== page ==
Have we learned nothing from the recession? More than a quarter of Americans have absolutely no emergency funds in place, more than a year ago.
Just three years after the official end of the recession and already Americans are feeling a little too comfortable. According to a new survey, less than a third have no money saved for emergencies.
The Bankrate Financial Security Index found that 28% of Americans have no emergency funds, up from 24% just a year ago. After the recession, financial advisors were suggesting that people have an emergency fund to cover a year or more. Less than half (42%) have three months’ worth saved, while one-fifth have enough to cover less than three months of expenses.
Unsurprisingly, those with higher incomes are more likely to have a sufficient emergency fund, or at least any fund at all. Only 9% of those earning more than $75,000 a year said they have no rainy-day fund. Meanwhile, 52% of those making less than $30,000 have no emergency funds.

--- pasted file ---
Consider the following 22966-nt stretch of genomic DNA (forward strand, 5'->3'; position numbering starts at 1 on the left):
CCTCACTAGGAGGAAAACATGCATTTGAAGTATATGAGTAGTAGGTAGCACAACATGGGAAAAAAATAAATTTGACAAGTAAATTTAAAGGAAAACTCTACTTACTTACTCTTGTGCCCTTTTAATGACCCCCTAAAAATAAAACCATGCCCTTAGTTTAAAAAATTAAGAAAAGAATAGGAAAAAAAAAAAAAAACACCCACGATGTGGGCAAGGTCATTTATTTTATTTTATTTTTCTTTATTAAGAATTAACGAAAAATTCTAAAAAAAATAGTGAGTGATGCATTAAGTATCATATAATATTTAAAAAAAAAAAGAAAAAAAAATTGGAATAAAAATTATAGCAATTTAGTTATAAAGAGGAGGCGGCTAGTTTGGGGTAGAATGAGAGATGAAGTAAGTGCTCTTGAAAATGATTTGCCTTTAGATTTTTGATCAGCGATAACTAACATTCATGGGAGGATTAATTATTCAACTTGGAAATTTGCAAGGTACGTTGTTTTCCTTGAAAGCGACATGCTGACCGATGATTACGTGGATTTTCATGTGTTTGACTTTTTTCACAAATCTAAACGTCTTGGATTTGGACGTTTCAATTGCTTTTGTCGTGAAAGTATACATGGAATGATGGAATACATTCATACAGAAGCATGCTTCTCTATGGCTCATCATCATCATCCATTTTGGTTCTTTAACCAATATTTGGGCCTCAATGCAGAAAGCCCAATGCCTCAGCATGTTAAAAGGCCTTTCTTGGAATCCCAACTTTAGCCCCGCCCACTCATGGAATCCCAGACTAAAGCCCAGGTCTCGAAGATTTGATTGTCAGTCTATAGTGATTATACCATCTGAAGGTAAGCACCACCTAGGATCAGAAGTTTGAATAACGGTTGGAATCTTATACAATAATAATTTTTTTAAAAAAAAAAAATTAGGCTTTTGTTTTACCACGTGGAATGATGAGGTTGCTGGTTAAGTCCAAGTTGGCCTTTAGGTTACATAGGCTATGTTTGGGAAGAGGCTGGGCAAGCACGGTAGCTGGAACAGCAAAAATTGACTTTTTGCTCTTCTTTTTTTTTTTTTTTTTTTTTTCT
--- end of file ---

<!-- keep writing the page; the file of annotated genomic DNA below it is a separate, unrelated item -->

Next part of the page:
Education also plays a factor as 41% of college graduates compared to only 14% of those with a high school education reported having enough savings to cover expenses for half a year.
One reason why more Americans are reporting that they don’t have savings is that they’re working on paying off debt. According to Bankrate, the collective debt load is smaller now than a few years ago because people are paying down credit accounts.
However, Americans are doing better post-recession. In 2006, 61% had less than three months of savings in place. And we’re getting a little more comfortable. Bankrate reported that 18% of Americans are less comfortable with their debt than a year ago, which is a new low and down from 27% back in October.